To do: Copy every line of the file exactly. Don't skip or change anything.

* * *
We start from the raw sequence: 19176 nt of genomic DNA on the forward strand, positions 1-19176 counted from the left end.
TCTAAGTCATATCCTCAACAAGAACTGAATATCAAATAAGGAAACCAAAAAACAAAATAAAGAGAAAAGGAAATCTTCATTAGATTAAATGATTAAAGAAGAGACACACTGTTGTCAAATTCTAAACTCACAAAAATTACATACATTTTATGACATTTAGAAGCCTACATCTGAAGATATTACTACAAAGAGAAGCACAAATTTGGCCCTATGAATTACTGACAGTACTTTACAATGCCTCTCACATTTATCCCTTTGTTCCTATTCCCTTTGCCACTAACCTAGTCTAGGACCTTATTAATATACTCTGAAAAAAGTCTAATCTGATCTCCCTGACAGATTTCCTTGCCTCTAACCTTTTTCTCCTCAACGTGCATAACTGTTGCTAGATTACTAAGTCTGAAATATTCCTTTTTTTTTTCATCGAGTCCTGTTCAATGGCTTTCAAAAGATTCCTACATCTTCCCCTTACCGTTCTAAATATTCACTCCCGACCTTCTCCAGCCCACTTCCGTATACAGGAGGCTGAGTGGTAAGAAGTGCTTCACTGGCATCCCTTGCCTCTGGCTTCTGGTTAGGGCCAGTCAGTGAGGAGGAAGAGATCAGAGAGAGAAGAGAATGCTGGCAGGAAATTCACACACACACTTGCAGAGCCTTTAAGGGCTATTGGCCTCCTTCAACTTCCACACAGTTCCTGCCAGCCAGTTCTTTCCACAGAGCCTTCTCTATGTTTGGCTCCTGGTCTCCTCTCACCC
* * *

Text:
We start from the raw sequence: 19176 nt of genomic DNA on the forward strand, positions 1-19176 counted from the left end.
TCTAAGTCATATCCTCAACAAGAACTGAATATCAAATAAGGAAACCAAAAAACAAAATAAAGAGAAAAGGAAATCTTCATTAGATTAAATGATTAAAGAAGAGACACACTGTTGTCAAATTCTAAACTCACAAAAATTACATACATTTTATGACATTTAGAAGCCTACATCTGAAGATATTACTACAAAGAGAAGCACAAATTTGGCCCTATGAATTACTGACAGTACTTTACAATGCCTCTCACATTTATCCCTTTGTTCCTATTCCCTTTGCCACTAACCTAGTCTAGGACCTTATTAATATACTCTGAAAAAAGTCTAATCTGATCTCCCTGACAGATTTCCTTGCCTCTAACCTTTTTCTCCTCAACGTGCATAACTGTTGCTAGATTACTAAGTCTGAAATATTCCTTTTTTTTTTCATCGAGTCCTGTTCAATGGCTTTCAAAAGATTCCTACATCTTCCCCTTACCGTTCTAAATATTCACTCCCGACCTTCTCCAGCCCACTTCCGTATACAGGAGGCTGAGTGGTAAGAAGTGCTTCACTGGCATCCCTTGCCTCTGGCTTCTGGTTAGGGCCAGTCAGTGAGGAGGAAGAGATCAGAGAGAGAAGAGAATGCTGGCAGGAAATTCACACACACACTTGCAGAGCCTTTAAGGGCTATTGGCCTCCTTCAACTTCCACACAGTTCCTGCCAGCCAGTTCTTTCCACAGAGCCTTCTCTATGTTTGGCTCCTGGTCTCCTCTCACCC